“The best bet in avoiding miscommunication is to focus on exploring,” says Caraballo. “Ask more questions. Be curious about your partner and [their] needs. Really taking the time to listen to understand, and not respond, can go an incredibly long way.”
3. They Struggle With Listening
“[I wish guys knew] that not saying anything, and responding to open-ended questions like ‘how was your day’ with one-word answers is not communication. But also talking at me for half an hour while I politely smile and nod and maybe try to ask some follow-up questions that you mostly ignore to continue unchanged on your train of thought is also not communicating.” – Meredith, 30
Since time immemorial, men have accused women of being overly chatty. Regardless of who talks the most, however, in recent years, there’s been an increasing sense that in fact, men are the bigger talkers.
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Particularly when they’re in conversation with a woman, many men seem to hold forth at length about their thoughts, opinions, feelings and so forth. Of course, that’s totally fine — so long as you leave space in the conversation for the other person to do the same. And yet the tropes of the mansplainer, the reply guy, the questionless date and others persist. How can guys strike the right balance where they don’t feel walked all over, but neither does the other person?
“The average guy needs to understand two things,” says Doares. “1. He is entitled to think, feel, and communicate in an authentic way, and 2. How to ask clarifying questions so he can get a better grasp of how his partner communicates.”
The notion of asking clarifying questions is a powerful one. In essence, when you ask your partner how they’d like you to communicate, you’re listening about listening. That might seem a little meta for your tastes, but what you’re doing is acknowledging that communication isn’t the easiest thing in the world and it is worth putting effort into. That makes a powerful statement around doing something that doesn’t require saying a single word.
4. They Struggle With Difficult Questions
“[I wish guys knew] that saying ‘yes, dear’/the right thing in the moment is not a good strategy if there’s no follow-through.” – Anne-Marie, 25
The notion that women ask men emotionally fraught questions to which there are no right answers, specifically designed to provoke a dramatic reaction — the classic one being “Does this dress make me look fat?” — is well-cemented by pop culture.
Doares thinks that this “trap question” is more an issue of low self-esteem. In other words, rather than a specific question automatically going south, it’s just one that’s opens up a conversation topic that can easily turn bad because it’s pre-loaded with lots of emotional baggage.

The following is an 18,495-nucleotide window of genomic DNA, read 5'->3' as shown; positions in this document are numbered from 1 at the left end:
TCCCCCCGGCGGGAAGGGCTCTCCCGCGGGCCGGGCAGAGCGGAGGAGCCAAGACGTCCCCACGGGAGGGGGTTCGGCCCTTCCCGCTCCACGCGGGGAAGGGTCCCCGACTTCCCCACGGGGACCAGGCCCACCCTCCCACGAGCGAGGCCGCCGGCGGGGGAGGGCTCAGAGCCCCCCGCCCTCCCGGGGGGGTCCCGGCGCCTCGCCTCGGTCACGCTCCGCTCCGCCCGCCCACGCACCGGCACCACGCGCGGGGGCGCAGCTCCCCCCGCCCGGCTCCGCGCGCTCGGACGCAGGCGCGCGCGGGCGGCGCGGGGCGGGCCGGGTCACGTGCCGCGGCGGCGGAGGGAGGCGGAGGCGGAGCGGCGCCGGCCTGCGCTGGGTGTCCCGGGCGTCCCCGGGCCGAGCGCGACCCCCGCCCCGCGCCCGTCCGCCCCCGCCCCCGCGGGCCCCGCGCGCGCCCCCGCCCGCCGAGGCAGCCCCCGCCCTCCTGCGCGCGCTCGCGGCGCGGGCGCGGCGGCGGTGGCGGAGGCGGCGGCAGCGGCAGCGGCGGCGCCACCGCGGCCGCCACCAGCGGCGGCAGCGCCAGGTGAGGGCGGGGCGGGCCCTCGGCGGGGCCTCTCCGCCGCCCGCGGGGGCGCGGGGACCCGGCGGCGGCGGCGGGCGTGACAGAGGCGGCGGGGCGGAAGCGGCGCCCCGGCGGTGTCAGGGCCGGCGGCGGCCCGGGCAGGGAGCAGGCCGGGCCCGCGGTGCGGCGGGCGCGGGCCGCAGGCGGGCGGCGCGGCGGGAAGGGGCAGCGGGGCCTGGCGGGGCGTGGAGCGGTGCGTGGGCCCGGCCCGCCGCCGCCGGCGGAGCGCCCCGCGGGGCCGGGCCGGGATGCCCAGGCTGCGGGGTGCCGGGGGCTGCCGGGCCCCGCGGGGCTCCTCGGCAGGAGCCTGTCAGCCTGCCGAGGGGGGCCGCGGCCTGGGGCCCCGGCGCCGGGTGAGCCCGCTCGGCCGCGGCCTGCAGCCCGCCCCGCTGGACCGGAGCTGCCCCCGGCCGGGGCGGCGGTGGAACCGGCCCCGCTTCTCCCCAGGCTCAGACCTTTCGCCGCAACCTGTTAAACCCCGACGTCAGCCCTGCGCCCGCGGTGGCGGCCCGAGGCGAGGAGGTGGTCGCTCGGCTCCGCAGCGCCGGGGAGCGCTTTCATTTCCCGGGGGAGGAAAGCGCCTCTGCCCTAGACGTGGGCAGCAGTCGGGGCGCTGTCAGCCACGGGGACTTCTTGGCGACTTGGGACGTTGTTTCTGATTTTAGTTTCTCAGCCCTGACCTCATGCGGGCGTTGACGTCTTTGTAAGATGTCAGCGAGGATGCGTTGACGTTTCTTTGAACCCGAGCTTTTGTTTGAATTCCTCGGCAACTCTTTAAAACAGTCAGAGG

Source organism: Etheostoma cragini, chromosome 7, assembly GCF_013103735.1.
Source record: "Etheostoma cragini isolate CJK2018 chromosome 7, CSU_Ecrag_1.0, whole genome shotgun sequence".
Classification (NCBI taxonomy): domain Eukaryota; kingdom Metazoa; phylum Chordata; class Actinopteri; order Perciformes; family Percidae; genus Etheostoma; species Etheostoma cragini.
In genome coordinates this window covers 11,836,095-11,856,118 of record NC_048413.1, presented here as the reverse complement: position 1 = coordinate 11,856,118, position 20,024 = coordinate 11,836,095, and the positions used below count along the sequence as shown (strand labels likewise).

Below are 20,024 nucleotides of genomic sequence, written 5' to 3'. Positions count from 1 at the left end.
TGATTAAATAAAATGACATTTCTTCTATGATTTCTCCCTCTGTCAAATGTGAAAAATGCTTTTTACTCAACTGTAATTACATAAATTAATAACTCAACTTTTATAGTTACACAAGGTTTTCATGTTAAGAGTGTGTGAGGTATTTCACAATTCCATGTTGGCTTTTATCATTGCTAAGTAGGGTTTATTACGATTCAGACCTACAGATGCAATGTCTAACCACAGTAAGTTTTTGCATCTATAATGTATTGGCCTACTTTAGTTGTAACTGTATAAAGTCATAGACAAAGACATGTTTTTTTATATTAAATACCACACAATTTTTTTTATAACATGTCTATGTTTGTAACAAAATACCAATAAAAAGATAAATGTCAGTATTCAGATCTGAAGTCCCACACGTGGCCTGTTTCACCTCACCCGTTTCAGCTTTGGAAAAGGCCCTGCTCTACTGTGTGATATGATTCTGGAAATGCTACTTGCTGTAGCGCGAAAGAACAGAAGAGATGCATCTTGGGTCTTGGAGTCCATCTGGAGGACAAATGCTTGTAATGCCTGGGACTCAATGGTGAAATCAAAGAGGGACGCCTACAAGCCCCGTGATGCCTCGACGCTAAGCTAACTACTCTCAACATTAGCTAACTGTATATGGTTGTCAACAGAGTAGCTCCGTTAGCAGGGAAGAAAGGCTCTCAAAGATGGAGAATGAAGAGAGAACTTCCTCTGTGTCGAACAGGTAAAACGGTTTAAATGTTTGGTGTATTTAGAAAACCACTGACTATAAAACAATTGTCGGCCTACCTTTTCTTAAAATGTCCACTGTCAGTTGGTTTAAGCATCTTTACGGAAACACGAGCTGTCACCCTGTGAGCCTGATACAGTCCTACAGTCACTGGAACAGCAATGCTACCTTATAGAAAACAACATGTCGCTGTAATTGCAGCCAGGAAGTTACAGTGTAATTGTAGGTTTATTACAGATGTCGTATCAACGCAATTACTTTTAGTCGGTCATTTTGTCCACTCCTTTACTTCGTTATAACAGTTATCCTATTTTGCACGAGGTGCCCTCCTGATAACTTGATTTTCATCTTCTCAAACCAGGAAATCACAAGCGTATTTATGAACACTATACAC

“I’m not sure women are trying to make guys feel bad, but they often don’t believe their guy finds them beautiful, smart, etc., despite what they say,” she says. “This is a woman’s picture of herself. She sees all the imperfections and believes her partner sees them too but is just trying to make her feel better.”
It’s not surprising, then, given how much of our cultural discourse is around women’s looks (specifically, their body shape), that women asking their male partners for reassurance about their looks or their weight could go badly. But it’s also worth noting that, even if it’s not a “trap” question per se, it might not be a healthy question — either to ask or to answer — if it’s becoming a common thing.
“If this is something that your partner does often, could you communicate how that feels for you?,” says Caraballo. “What if you asked, ‘Are you really asking me if you look fat or are you looking for a different answer?’ Odds are, she might want to feel seen and attractive to you in that moment. That’s understandable but posed in a really dubious way which can build resentment over time.”
5. They Struggle With Being Non-Competitive
“[I wish guys knew] that communication requires an intimate level of caring where you welcome the possibility of being in the wrong; that real communication requires openness and depth of feeling.” – Nina, 29
In the world of all-male communication, it’s common for a conversation to become a competition, whether explicitly or implicitly. If you’re used to interacting with your male peers in competitive ways — and many male-leaning hobbies, like sports and gaming, are — it can be tough to turn that aspect of your thinking off.
But a good conversation, especially a serious one, is rarely anything like a competition. In a relationship, trying to outdo or shame your partner in an argument is likely to make things worse rather than better. Caraballo suggests approaching conflict not with the mentality of what someone did wrong, but with how it made you feel.
“When you communicate with your partner, sharing problems from the ‘I’ perspective is often overlooked but so important,” he says. “Instead of saying ‘You did x’ and ‘Why did you do y?,’ which breeds defensive behaviour, try speaking from the personal ‘I’ and saying ‘I felt hurt when you did x’ or ‘I felt so frustrated and confused when you did y.’”
According to Caraballo, this helps to“reduce misunderstandings and demonstrate patience and compassion rather than your communication feeling like an attack on their character or personhood.”
Acknowledging that you have a subjective take on the situation rather than a completely objective one shifts the focus away from a right-versus-wrong mentality to one where you can both share how you felt and arrive at a middle ground — or at least a common understanding.